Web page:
At a 4 a.m. meeting, Congress created a $15 billion airline bailout package, also known as the federal victim compensation fund.
These two aid recipients seem an unlikely duo of subjects for a piece of legislation — even in the scope of Capitol Hill dealings. Really, the title is deceptive. Only the families of victims are receiving the funding, and the airlines may be the only ones benefiting.
The fund, set to allocate more than $1 million to each family of victims in the Sept. 11 terrorist attacks, has generated controversy since it passed almost two weeks ago. Demands from airline executives warned they would be out of business without federal protection from private lawsuits. Victims’ families pleaded to both parties in Congress that they could find airlines to blame, and their insurance could only go so far.
This is where it gets difficult.
The estimated $15 billion price tag may be shifted to U.S. taxpayers in the wake of what is being hyped as a historic economic downturn.
Over 140 involved charities are bogged down with collecting, documenting and dividing over $675 million in donations. Another concern lies in the way these organizations are coordinating their efforts — or the lack of coordination involved.
Analysts fear this great moment of American generosity is going awry.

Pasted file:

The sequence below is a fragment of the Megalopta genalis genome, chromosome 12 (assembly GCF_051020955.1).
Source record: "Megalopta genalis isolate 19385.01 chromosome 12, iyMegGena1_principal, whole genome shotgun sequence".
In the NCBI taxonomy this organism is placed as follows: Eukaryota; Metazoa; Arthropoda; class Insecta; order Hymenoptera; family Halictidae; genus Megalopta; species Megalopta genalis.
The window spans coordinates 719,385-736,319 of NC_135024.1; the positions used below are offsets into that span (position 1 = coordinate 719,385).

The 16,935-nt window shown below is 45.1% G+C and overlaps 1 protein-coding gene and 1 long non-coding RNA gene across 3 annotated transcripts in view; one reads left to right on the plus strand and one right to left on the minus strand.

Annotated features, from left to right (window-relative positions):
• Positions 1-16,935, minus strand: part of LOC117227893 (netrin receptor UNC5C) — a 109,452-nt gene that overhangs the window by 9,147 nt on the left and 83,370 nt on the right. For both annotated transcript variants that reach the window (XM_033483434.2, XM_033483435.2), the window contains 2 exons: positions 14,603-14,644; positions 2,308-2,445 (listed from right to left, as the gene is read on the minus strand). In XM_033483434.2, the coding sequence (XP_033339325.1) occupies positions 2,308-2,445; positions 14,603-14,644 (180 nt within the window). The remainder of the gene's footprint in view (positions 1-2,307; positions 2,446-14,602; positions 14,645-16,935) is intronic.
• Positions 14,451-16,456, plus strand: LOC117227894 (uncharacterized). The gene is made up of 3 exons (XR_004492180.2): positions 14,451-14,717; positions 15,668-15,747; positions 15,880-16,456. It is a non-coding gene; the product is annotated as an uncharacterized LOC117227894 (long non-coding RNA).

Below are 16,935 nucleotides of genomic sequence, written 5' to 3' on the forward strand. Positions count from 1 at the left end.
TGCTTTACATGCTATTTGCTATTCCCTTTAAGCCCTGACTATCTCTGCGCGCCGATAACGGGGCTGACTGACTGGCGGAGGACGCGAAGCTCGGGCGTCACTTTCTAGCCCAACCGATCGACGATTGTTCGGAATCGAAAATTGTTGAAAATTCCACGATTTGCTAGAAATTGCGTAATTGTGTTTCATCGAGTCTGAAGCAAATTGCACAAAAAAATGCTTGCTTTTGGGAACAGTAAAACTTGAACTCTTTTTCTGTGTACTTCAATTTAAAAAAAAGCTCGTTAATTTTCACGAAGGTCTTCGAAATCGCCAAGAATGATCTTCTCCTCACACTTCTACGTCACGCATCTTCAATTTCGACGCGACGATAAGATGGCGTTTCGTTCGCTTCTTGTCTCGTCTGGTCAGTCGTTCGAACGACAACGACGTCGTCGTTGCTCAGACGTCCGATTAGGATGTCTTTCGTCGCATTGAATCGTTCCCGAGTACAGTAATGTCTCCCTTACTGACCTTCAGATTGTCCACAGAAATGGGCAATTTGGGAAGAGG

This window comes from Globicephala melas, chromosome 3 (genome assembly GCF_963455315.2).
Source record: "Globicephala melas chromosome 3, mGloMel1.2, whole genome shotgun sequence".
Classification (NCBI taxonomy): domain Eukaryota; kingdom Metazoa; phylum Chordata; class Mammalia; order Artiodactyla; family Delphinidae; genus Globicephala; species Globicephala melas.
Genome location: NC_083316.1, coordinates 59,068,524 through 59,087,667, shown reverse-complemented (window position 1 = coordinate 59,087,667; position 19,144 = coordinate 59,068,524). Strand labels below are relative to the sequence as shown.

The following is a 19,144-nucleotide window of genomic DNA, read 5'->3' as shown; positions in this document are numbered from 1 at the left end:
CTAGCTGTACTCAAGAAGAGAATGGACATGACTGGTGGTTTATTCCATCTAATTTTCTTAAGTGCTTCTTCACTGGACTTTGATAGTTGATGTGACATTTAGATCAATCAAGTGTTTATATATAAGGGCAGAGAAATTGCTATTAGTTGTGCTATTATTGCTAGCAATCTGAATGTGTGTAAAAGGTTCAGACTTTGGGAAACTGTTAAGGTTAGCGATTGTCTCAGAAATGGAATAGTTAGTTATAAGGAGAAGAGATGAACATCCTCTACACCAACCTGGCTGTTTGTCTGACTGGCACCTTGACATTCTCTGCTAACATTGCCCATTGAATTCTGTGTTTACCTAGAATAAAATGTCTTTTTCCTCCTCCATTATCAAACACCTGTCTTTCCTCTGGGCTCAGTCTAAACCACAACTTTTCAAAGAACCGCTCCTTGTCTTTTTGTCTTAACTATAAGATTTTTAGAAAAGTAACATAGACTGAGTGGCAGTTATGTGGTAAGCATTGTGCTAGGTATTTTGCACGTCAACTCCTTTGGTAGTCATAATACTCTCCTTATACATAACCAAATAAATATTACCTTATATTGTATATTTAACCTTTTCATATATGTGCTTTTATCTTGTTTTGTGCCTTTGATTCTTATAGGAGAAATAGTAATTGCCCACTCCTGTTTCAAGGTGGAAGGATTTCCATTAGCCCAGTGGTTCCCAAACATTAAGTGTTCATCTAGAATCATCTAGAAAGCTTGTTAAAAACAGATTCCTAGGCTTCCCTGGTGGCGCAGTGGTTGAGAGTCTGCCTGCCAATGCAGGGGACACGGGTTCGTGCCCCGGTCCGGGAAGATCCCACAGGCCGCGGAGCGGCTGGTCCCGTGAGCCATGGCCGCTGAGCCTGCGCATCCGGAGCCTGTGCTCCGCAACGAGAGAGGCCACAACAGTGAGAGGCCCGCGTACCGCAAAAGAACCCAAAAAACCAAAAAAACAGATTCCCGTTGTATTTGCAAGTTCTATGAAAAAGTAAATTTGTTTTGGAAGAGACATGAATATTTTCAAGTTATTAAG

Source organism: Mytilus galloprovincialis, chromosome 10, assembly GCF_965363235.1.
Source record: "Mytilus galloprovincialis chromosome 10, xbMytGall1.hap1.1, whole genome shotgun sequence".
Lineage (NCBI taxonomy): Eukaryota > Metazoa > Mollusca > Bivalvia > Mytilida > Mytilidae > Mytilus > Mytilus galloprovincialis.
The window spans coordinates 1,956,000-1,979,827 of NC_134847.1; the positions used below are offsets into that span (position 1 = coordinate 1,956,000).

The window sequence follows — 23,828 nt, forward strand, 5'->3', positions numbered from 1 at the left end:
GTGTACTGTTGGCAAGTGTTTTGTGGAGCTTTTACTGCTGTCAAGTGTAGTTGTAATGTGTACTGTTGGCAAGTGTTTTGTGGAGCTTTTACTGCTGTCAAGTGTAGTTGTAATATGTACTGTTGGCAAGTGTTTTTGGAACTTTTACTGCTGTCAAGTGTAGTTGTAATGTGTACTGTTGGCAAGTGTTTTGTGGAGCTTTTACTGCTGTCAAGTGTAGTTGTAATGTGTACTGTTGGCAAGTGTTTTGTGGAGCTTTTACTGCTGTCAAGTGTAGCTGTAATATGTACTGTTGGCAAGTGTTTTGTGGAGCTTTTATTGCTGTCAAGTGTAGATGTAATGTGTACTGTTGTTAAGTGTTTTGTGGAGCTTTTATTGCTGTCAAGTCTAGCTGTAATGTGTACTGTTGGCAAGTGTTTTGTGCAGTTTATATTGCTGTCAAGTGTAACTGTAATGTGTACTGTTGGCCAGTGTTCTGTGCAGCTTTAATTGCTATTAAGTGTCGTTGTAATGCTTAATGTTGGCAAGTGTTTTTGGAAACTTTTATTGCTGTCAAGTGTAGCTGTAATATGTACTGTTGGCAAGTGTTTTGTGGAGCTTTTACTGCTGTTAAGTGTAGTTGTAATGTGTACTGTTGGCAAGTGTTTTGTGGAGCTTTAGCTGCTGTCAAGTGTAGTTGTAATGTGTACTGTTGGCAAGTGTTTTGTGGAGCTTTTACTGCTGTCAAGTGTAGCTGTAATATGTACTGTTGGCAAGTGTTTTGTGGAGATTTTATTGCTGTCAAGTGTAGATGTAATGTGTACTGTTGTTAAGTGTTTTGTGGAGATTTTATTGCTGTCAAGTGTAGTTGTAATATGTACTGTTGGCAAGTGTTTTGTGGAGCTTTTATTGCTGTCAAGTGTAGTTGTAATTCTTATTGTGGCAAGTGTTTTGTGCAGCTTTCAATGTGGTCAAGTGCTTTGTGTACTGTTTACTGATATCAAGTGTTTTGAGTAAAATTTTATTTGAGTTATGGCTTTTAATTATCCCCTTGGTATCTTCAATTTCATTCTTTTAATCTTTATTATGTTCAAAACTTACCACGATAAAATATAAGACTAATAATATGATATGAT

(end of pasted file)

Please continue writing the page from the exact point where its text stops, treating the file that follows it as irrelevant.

Families of those killed or directly injured in the attacks are already the primary beneficiaries of private donations.
Some charities and relief agencies worry some victims may go unaided due to overlapping funds.
What will happen to the sanitation worker who escaped harm or the kitchen employee at Windows on the World with a mere $15,000 insurance plan? And why are New York firefighter and police victims eligible for tax-free pensions when nothing of the like exists for paramedics?
The bickering has begun.
New York Mayor Rudolph Giuliani declared he would oversee the coordination of charity funds Tuesday, just after the state Attorney General Eliot Spitzer settled into the role he volunteered for a week ago. Giuliani’s Twin Towers fund, now up to $70 million, has already brought the city officers “closer to the victims,” giving Giuliani a right to the position, spokesperson Larry Levy said. But Spitzer already proposed creating an automated list of victims with a tally of their aid. It seemed like a good plan backed by good intentions.
When asked to join, the American Red Cross, the nation’s leading relief organization, realized the flaw. President Dr. Bernadine Healy said she would never agree to share aid-seekers’ private information.
One Wisconsin Red Cross employee said the organization purposefully stays away from involvement with government funding.
“Helping victims financially is what we do all the time,” she said. “We’re the experts.”
The Red Cross has considerable weight in this issue, because they have the power to give every family of a victim up to $30,000. Private aid will also come in the form of state workers’ compensation — about $400/week and another possible $30,000 per family from the state Crime Victims’ Board.
These private contributions are still miniscule compared to the weight of the open-ended and ambiguously worded federal fund, with which they conflict.
Even the fund’s drafters said they were hasty and overlooked the role of charity funds for victims in order to help a corporate interest — the airlines. From a broader perspective, government hasn’t equally aided victims of past attacks. Maybe the bill’s ambiguity is leaving just enough room for Congress to realize their flaw and fix it.